LONDON -- The UK government yesterday unveiled an overhaul of its solar feed-in tariffs.
From 1 August, the tariff for a small domestic solar installation will be 16p per kilowatt hour, down from 21p, and will be set to decrease on a 3 month basis thereafter, with pauses if the market slows down.
All tariffs will continue to be index-linked in line with the Retail Price Index and the export tariff will be increased from 3.2p to 4.5p. The government claims that the new tariffs should give a return on investment of over 6 percent for most installations.
Tariffs have already been cut once this year: in April they were slashed from 43p to the existing 21p. The government tried to implement this reduction last December but was taken to court by solar companies who objected because a consultation period on the cuts was still ongoing. The government lost the case.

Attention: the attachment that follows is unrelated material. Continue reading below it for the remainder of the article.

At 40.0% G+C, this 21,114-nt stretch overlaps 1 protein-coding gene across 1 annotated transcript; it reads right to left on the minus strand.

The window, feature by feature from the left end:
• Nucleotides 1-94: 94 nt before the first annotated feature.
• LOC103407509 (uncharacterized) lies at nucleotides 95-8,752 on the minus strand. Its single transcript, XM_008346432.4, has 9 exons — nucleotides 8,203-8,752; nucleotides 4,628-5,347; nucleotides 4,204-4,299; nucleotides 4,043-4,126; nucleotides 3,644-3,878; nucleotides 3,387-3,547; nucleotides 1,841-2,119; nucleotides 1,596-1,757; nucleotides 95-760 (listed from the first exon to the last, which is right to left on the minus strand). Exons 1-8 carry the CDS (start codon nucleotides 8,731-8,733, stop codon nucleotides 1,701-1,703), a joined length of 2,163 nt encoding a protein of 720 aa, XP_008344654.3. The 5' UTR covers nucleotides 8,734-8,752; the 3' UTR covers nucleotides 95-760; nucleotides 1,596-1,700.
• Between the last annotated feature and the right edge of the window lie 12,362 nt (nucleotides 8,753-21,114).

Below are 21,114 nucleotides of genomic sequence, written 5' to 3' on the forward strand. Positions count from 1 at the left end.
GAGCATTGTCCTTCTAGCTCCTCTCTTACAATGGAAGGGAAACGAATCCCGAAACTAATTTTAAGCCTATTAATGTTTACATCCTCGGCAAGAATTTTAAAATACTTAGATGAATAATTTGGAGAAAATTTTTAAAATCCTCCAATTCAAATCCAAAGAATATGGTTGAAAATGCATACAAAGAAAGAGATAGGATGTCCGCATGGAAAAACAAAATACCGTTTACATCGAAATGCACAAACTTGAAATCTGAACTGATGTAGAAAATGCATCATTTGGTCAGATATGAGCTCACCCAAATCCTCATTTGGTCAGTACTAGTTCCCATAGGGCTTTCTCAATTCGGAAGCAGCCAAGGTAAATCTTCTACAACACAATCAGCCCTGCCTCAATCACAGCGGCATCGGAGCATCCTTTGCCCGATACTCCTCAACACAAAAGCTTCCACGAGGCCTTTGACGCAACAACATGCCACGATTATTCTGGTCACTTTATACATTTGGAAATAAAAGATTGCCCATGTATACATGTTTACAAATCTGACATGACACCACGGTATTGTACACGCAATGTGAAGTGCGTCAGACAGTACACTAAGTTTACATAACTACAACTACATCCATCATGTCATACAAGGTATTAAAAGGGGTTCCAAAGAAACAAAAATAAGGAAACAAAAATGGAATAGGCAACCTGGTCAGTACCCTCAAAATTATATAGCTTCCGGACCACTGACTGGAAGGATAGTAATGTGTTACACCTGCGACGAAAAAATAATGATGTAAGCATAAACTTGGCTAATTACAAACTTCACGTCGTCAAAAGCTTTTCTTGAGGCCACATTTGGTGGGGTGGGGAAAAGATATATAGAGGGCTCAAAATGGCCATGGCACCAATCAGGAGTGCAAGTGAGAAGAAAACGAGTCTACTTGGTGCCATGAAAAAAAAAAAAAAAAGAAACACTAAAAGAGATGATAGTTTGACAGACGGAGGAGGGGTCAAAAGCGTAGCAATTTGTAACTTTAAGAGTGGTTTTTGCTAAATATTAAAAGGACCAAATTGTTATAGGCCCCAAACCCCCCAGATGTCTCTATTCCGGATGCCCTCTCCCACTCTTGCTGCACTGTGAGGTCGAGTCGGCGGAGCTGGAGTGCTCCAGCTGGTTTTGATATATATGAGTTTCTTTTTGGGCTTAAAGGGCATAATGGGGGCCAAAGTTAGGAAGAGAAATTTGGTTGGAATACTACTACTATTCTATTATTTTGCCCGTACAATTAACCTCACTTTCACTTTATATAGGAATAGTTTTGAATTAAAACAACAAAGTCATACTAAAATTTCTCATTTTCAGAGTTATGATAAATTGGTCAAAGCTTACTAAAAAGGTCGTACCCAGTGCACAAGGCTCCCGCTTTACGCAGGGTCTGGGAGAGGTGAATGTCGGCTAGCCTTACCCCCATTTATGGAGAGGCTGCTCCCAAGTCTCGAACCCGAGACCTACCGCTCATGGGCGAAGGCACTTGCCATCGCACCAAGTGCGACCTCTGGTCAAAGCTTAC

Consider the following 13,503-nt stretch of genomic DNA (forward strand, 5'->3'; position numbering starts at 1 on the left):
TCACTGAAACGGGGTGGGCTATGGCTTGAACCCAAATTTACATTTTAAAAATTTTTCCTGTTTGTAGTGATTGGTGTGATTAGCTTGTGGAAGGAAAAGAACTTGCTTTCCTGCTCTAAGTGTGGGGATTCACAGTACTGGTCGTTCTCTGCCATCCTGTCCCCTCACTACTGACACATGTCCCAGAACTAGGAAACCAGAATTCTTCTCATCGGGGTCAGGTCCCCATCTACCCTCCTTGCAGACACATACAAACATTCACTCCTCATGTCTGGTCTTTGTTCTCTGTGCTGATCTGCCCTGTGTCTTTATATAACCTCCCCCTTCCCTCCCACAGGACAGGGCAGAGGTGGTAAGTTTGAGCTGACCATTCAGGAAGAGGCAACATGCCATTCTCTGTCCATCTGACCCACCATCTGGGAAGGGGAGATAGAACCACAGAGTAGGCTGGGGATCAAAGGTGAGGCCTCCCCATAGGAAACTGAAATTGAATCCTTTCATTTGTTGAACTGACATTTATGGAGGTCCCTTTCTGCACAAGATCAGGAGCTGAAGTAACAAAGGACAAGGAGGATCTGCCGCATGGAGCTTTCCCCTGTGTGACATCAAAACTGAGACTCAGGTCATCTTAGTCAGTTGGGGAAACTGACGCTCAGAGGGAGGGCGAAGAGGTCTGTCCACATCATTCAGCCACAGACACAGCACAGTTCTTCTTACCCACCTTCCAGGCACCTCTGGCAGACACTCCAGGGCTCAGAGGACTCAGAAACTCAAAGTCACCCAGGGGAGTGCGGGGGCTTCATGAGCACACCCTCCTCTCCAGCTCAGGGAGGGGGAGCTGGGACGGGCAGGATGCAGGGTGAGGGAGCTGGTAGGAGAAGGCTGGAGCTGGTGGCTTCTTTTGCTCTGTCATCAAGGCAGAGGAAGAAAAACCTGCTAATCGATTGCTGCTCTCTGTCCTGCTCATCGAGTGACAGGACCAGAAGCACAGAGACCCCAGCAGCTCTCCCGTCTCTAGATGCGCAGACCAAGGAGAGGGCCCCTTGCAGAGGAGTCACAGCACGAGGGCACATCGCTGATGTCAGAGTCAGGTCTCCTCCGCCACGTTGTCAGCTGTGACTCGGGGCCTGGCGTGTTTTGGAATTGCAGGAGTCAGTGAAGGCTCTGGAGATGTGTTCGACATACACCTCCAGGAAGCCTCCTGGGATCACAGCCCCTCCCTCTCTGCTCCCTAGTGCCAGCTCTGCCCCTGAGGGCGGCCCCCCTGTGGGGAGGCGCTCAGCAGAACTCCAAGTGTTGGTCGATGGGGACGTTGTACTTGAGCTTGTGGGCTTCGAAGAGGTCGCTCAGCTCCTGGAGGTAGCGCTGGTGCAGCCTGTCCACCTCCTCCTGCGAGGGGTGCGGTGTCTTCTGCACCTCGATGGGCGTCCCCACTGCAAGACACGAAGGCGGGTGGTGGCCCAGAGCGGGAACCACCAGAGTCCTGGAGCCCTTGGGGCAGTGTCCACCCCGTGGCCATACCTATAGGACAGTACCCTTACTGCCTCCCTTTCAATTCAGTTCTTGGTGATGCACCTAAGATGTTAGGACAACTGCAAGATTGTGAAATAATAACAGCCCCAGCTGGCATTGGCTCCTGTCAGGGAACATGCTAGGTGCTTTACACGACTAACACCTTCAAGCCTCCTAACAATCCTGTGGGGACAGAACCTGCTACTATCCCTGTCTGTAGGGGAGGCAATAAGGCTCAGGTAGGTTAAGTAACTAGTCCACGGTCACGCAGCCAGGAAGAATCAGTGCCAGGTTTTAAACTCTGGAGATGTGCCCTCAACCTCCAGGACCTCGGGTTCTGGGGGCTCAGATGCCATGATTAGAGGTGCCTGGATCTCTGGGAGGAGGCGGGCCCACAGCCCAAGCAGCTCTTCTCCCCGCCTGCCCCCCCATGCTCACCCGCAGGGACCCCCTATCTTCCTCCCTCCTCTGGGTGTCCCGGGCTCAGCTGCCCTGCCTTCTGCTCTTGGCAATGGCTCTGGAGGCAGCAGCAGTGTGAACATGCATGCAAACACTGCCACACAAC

Energy and Climate Change Minister Greg Barker said yesterday that he wanted to send “a very clear message that UK solar continues to be an attractive proposition for many consumers considering microgeneration technologies." He added: “Having placed the subsidy support for this technology on a long-term, sustainable footing, industry can plan for growth with confidence.”
Alan Aldridge, chairman of the Solar Trade Association said: “Despite the currently slow market, the industry can have some confidence that the new tariffs are tight but workable. Householders should be reassured the new tariffs will provide more attractive returns than can be found elsewhere today. The STA is now keen to work with government to get this positive message out.”
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